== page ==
At this time of year, it’s likely that someone may ask us this question: “Do you have any New Year’s resolutions?” And when asked, we usually answer: “Lose weight,” or “Read the Bible more,” or something like that. Our culture’s common thinking on resolutions tends to be individualized thinking about our own personal goals. That’s normal, right?
Not if you’re an Illinois Baptist. Our family of churches makes resolutions together. We make these resolutions not as individuals, but as a gathering of Christians from hundreds of Illinois Baptist churches. And we make these large-group resolutions at a strange time, in early-to-middle November, not on January 1. These resolutions are part of our Annual Meeting every year.
My dear Illinois Baptist family, now that the New Year has come, I must gently ask: Do we even remember our resolutions from our annual meeting this past November? The messengers from our churches enthusiastically approved resolutions about marriage, religious freedom, human trafficking, and state-sponsored gambling. As we gather in our churches for our first prayer meetings of 2014, let’s remember our resolutions and keep praying about these things that we were so resolved about on those days in November.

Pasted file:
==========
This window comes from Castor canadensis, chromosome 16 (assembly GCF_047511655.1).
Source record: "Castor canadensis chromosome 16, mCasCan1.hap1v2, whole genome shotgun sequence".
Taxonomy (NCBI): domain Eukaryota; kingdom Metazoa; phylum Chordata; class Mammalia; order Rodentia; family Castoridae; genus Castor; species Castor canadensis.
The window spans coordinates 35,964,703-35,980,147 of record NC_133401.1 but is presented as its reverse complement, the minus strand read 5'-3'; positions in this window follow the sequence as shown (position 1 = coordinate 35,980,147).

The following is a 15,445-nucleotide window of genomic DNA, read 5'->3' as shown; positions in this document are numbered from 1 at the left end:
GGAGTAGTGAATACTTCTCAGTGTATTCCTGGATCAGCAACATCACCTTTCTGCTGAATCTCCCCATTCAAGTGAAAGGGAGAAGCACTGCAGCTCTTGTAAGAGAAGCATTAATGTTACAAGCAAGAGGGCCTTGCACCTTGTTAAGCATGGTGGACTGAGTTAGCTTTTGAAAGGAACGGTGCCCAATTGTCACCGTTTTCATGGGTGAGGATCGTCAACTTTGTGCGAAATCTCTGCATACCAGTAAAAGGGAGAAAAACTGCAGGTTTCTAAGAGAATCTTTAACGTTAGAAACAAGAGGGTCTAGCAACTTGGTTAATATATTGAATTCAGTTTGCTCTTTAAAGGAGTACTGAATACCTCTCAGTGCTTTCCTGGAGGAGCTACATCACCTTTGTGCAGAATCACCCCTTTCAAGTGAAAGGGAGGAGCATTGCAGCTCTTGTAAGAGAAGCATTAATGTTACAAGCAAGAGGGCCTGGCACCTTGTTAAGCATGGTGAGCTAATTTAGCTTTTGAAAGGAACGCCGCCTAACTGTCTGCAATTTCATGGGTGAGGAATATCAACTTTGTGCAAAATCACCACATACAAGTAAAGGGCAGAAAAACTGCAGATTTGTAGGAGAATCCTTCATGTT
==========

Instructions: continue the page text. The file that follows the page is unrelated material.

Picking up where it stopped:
I left our annual meeting very encouraged by what God is doing through our Great Commission work in Illinois. As I boarded the last Amtrak train out of Springfield a few hours after our last meeting session had ended, I was still affected by the last-minute resolution that one of our brothers proposed regarding repentance and evangelism.
The wording of the resolution was both convicting and inspiring – and repentant. We resolved we should “repent of our unfaithfulness to God and beg for His mercy, grace and forgiveness because at times we have all failed to faithfully and regularly share the Gospel.”
Furthermore, we said, “All members of Illinois Baptist State Association churches are encouraged to regularly pray for God to give His people the ability to speak HIS message with boldness and clarity by the power of the Holy Spirit, and regularly pray for all to receive Jesus Christ as their Lord and Savior.”
Illinois Baptists, let’s keep repenting and sharing the Gospel in 2014, so that we may truly grow as churches together advancing the Gospel.
And may God receive all the glory!
Scott Kelly is pastor at Evanston Baptist Church and director of the Baptist Collegiate Ministry at Northwestern University.